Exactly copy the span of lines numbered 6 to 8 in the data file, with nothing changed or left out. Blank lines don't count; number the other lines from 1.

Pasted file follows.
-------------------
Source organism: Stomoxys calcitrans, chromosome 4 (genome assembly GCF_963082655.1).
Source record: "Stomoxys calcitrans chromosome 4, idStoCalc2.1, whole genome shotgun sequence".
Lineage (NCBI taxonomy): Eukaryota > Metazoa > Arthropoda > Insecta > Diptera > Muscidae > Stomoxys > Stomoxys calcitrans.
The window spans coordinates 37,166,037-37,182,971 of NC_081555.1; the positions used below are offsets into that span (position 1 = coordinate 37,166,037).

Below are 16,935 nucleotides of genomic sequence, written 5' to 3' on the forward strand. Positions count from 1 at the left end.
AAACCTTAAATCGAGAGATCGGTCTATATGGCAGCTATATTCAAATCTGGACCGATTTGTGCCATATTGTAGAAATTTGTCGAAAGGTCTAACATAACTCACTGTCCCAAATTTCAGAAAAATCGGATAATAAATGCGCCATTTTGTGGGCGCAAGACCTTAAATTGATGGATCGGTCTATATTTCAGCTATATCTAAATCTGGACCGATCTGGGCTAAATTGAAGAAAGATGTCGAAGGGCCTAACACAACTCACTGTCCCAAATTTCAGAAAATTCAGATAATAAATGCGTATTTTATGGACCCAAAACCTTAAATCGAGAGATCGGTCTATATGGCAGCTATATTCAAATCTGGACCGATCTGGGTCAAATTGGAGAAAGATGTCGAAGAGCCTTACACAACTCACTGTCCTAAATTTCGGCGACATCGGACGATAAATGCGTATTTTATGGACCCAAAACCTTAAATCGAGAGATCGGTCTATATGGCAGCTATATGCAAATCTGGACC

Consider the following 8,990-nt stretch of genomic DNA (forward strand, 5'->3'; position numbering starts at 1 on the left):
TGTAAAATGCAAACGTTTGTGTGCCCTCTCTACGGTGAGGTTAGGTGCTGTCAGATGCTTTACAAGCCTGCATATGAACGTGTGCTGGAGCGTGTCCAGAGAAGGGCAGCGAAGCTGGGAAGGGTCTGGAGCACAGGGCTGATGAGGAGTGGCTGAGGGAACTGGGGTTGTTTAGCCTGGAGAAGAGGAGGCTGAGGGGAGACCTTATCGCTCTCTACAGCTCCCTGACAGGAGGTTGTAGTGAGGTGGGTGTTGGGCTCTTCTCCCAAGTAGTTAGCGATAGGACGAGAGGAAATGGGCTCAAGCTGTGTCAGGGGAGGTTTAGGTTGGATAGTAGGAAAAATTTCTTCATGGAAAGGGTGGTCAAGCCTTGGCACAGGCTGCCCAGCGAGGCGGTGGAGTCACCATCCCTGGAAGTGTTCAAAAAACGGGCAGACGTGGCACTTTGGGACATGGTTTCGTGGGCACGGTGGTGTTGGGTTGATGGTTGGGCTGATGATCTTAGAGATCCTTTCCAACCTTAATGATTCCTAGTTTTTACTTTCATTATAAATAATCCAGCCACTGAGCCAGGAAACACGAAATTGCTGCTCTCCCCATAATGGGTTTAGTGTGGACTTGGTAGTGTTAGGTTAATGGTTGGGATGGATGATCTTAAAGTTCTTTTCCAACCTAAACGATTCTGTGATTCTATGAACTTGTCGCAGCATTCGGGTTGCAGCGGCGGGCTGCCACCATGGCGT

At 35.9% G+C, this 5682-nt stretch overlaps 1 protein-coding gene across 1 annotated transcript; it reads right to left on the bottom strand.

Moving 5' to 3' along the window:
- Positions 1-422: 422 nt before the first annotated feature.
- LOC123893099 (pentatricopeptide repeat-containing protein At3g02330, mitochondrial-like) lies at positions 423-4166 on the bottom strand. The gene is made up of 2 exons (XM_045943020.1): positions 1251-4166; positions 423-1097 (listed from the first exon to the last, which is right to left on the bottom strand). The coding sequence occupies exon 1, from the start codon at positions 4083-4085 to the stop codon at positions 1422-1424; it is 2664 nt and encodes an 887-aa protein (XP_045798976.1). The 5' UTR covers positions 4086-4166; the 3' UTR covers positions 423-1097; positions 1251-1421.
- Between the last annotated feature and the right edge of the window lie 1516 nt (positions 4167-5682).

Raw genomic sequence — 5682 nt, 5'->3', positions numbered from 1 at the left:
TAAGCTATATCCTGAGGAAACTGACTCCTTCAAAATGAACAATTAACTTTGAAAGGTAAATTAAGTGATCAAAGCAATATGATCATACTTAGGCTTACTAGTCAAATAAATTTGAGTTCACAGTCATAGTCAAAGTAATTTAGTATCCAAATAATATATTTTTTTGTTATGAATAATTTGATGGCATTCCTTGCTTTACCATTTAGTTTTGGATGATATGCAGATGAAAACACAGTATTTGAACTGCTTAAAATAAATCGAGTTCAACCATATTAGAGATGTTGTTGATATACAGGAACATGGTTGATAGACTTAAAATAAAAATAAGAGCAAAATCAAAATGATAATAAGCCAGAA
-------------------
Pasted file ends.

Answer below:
AAACCTTAAATCGAGAGATCGGTCTATATGGCAGCTATATTCAAATCTGGACCGATTTGTGCCATATTGTAGAAATTTGTCGAAAGGTCTAACATAACTCACTGTCCCAAATTTCAGAAAAATCGGATAATAAATGCGCCATTTTGTGGGCGCAAGACCTTAAATTGATGGATCGGTCTATATTTCAGCTATATCTAAATCTGGACCGATCTGGGCTAAATTGAAGAAAGATGTCGAAGGGCCTAACACAACTCACTGTCCCAAATTTCAGAAAATTCAGATAATAAATGCGTATTTTATGGACCCAAAACCTTAAATCGAGAGATCGGTCTATATGGCAGCTATATTCAAATCTGGACCGATCTGGGTCAAATTGGAGAAAGATGTCGAAGAGCCTTACACAACTCACTGTCCTAAATTTCGGCGACATCGGACGATAAATGCGTATTTTATGGACCCAAAACCTTAAATCGAGAGATCGGTCTATATGGCAGCTATATGCAAATCTGGACC

Consider the following 8,990-nt stretch of genomic DNA (forward strand, 5'->3'; position numbering starts at 1 on the left):
TGTAAAATGCAAACGTTTGTGTGCCCTCTCTACGGTGAGGTTAGGTGCTGTCAGATGCTTTACAAGCCTGCATATGAACGTGTGCTGGAGCGTGTCCAGAGAAGGGCAGCGAAGCTGGGAAGGGTCTGGAGCACAGGGCTGATGAGGAGTGGCTGAGGGAACTGGGGTTGTTTAGCCTGGAGAAGAGGAGGCTGAGGGGAGACCTTATCGCTCTCTACAGCTCCCTGACAGGAGGTTGTAGTGAGGTGGGTGTTGGGCTCTTCTCCCAAGTAGTTAGCGATAGGACGAGAGGAAATGGGCTCAAGCTGTGTCAGGGGAGGTTTAGGTTGGATAGTAGGAAAAATTTCTTCATGGAAAGGGTGGTCAAGCCTTGGCACAGGCTGCCCAGCGAGGCGGTGGAGTCACCATCCCTGGAAGTGTTCAAAAAACGGGCAGACGTGGCACTTTGGGACATGGTTTCGTGGGCACGGTGGTGTTGGGTTGATGGTTGGGCTGATGATCTTAGAGATCCTTTCCAACCTTAATGATTCCTAGTTTTTACTTTCATTATAAATAATCCAGCCACTGAGCCAGGAAACACGAAATTGCTGCTCTCCCCATAATGGGTTTAGTGTGGACTTGGTAGTGTTAGGTTAATGGTTGGGATGGATGATCTTAAAGTTCTTTTCCAACCTAAACGATTCTGTGATTCTATGAACTTGTCGCAGCATTCGGGTTGCAGCGGCGGGCTGCCACCATGGCGT